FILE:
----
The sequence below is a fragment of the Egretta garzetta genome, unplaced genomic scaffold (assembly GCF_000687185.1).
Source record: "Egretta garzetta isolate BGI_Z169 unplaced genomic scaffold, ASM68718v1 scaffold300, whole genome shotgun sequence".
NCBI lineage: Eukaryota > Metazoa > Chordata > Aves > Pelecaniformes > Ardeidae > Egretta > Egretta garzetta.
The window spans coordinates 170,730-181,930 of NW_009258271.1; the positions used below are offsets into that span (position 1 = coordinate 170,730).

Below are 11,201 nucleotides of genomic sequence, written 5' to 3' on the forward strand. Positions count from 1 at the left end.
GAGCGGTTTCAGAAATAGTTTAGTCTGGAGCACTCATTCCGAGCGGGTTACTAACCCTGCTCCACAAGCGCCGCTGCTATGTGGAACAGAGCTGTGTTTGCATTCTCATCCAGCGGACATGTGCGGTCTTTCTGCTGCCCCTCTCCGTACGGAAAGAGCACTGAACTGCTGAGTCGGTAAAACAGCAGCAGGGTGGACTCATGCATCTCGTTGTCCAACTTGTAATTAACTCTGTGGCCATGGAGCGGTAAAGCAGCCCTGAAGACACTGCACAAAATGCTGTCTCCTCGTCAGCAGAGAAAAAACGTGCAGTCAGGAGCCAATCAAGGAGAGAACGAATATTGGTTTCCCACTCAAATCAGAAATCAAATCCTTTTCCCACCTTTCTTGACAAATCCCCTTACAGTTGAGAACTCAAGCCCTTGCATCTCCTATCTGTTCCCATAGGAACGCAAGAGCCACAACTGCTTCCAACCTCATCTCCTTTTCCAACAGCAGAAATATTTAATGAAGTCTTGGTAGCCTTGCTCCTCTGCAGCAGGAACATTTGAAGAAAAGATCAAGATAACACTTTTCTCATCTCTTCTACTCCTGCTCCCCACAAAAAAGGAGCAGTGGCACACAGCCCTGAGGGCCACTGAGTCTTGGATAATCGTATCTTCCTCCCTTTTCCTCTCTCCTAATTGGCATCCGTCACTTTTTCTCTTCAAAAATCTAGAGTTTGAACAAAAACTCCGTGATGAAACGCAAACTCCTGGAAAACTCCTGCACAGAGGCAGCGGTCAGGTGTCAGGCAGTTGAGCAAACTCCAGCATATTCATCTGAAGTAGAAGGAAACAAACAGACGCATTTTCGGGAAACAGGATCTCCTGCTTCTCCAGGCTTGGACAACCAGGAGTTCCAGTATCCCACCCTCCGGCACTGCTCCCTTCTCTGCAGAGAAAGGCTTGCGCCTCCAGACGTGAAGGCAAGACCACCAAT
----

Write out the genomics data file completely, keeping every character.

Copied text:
The sequence below is a fragment of the Egretta garzetta genome, unplaced genomic scaffold (assembly GCF_000687185.1).
Source record: "Egretta garzetta isolate BGI_Z169 unplaced genomic scaffold, ASM68718v1 scaffold300, whole genome shotgun sequence".
NCBI lineage: Eukaryota > Metazoa > Chordata > Aves > Pelecaniformes > Ardeidae > Egretta > Egretta garzetta.
The window spans coordinates 170,730-181,930 of NW_009258271.1; the positions used below are offsets into that span (position 1 = coordinate 170,730).

Below are 11,201 nucleotides of genomic sequence, written 5' to 3' on the forward strand. Positions count from 1 at the left end.
GAGCGGTTTCAGAAATAGTTTAGTCTGGAGCACTCATTCCGAGCGGGTTACTAACCCTGCTCCACAAGCGCCGCTGCTATGTGGAACAGAGCTGTGTTTGCATTCTCATCCAGCGGACATGTGCGGTCTTTCTGCTGCCCCTCTCCGTACGGAAAGAGCACTGAACTGCTGAGTCGGTAAAACAGCAGCAGGGTGGACTCATGCATCTCGTTGTCCAACTTGTAATTAACTCTGTGGCCATGGAGCGGTAAAGCAGCCCTGAAGACACTGCACAAAATGCTGTCTCCTCGTCAGCAGAGAAAAAACGTGCAGTCAGGAGCCAATCAAGGAGAGAACGAATATTGGTTTCCCACTCAAATCAGAAATCAAATCCTTTTCCCACCTTTCTTGACAAATCCCCTTACAGTTGAGAACTCAAGCCCTTGCATCTCCTATCTGTTCCCATAGGAACGCAAGAGCCACAACTGCTTCCAACCTCATCTCCTTTTCCAACAGCAGAAATATTTAATGAAGTCTTGGTAGCCTTGCTCCTCTGCAGCAGGAACATTTGAAGAAAAGATCAAGATAACACTTTTCTCATCTCTTCTACTCCTGCTCCCCACAAAAAAGGAGCAGTGGCACACAGCCCTGAGGGCCACTGAGTCTTGGATAATCGTATCTTCCTCCCTTTTCCTCTCTCCTAATTGGCATCCGTCACTTTTTCTCTTCAAAAATCTAGAGTTTGAACAAAAACTCCGTGATGAAACGCAAACTCCTGGAAAACTCCTGCACAGAGGCAGCGGTCAGGTGTCAGGCAGTTGAGCAAACTCCAGCATATTCATCTGAAGTAGAAGGAAACAAACAGACGCATTTTCGGGAAACAGGATCTCCTGCTTCTCCAGGCTTGGACAACCAGGAGTTCCAGTATCCCACCCTCCGGCACTGCTCCCTTCTCTGCAGAGAAAGGCTTGCGCCTCCAGACGTGAAGGCAAGACCACCAAT